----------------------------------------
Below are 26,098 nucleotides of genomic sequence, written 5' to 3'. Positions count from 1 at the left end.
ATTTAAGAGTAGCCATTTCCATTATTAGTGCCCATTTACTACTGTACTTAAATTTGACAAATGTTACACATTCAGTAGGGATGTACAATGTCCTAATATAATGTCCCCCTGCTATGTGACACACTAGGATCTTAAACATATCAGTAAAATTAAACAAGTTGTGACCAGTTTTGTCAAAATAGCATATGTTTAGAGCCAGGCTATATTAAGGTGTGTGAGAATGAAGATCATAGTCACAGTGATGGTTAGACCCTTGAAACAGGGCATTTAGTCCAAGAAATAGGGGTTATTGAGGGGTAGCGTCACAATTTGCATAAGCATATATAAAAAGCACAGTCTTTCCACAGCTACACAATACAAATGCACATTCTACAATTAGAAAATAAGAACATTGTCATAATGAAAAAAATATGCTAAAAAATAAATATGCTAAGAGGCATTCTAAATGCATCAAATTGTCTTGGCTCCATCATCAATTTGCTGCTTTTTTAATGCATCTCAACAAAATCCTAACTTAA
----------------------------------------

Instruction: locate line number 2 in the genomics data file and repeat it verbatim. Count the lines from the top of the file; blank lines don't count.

ATTTAAGAGTAGCCATTTCCATTATTAGTGCCCATTTACTACTGTACTTAAATTTGACAAATGTTACACATTCAGTAGGGATGTACAATGTCCTAATATAATGTCCCCCTGCTATGTGACACACTAGGATCTTAAACATATCAGTAAAATTAAACAAGTTGTGACCAGTTTTGTCAAAATAGCATATGTTTAGAGCCAGGCTATATTAAGGTGTGTGAGAATGAAGATCATAGTCACAGTGATGGTTAGACCCTTGAAACAGGGCATTTAGTCCAAGAAATAGGGGTTATTGAGGGGTAGCGTCACAATTTGCATAAGCATATATAAAAAGCACAGTCTTTCCACAGCTACACAATACAAATGCACATTCTACAATTAGAAAATAAGAACATTGTCATAATGAAAAAAATATGCTAAAAAATAAATATGCTAAGAGGCATTCTAAATGCATCAAATTGTCTTGGCTCCATCATCAATTTGCTGCTTTTTTAATGCATCTCAACAAAATCCTAACTTAA